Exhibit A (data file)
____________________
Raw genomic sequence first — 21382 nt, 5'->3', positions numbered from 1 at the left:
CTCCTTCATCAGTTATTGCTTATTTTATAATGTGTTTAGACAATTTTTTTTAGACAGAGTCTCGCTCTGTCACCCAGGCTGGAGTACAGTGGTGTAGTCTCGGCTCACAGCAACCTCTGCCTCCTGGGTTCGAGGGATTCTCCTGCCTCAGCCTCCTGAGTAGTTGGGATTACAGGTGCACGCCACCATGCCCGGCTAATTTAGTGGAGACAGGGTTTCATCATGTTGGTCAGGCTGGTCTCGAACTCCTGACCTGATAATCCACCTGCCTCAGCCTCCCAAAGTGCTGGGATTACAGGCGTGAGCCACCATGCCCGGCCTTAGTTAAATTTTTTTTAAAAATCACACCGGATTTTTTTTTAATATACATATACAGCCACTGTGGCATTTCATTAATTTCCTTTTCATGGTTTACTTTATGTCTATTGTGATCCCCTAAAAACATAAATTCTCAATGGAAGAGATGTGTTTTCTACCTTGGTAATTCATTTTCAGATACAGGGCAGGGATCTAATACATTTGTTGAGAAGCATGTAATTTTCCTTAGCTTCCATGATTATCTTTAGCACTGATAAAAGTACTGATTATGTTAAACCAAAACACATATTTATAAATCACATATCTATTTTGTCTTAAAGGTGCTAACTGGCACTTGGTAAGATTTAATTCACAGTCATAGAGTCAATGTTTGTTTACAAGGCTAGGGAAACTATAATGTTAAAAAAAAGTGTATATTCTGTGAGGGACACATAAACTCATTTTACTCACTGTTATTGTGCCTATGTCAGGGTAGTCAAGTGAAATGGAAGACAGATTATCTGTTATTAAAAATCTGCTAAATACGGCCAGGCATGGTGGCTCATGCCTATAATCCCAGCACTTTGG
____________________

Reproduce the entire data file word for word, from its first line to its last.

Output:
Raw genomic sequence first — 21382 nt, 5'->3', positions numbered from 1 at the left:
CTCCTTCATCAGTTATTGCTTATTTTATAATGTGTTTAGACAATTTTTTTTAGACAGAGTCTCGCTCTGTCACCCAGGCTGGAGTACAGTGGTGTAGTCTCGGCTCACAGCAACCTCTGCCTCCTGGGTTCGAGGGATTCTCCTGCCTCAGCCTCCTGAGTAGTTGGGATTACAGGTGCACGCCACCATGCCCGGCTAATTTAGTGGAGACAGGGTTTCATCATGTTGGTCAGGCTGGTCTCGAACTCCTGACCTGATAATCCACCTGCCTCAGCCTCCCAAAGTGCTGGGATTACAGGCGTGAGCCACCATGCCCGGCCTTAGTTAAATTTTTTTTAAAAATCACACCGGATTTTTTTTTAATATACATATACAGCCACTGTGGCATTTCATTAATTTCCTTTTCATGGTTTACTTTATGTCTATTGTGATCCCCTAAAAACATAAATTCTCAATGGAAGAGATGTGTTTTCTACCTTGGTAATTCATTTTCAGATACAGGGCAGGGATCTAATACATTTGTTGAGAAGCATGTAATTTTCCTTAGCTTCCATGATTATCTTTAGCACTGATAAAAGTACTGATTATGTTAAACCAAAACACATATTTATAAATCACATATCTATTTTGTCTTAAAGGTGCTAACTGGCACTTGGTAAGATTTAATTCACAGTCATAGAGTCAATGTTTGTTTACAAGGCTAGGGAAACTATAATGTTAAAAAAAAGTGTATATTCTGTGAGGGACACATAAACTCATTTTACTCACTGTTATTGTGCCTATGTCAGGGTAGTCAAGTGAAATGGAAGACAGATTATCTGTTATTAAAAATCTGCTAAATACGGCCAGGCATGGTGGCTCATGCCTATAATCCCAGCACTTTGG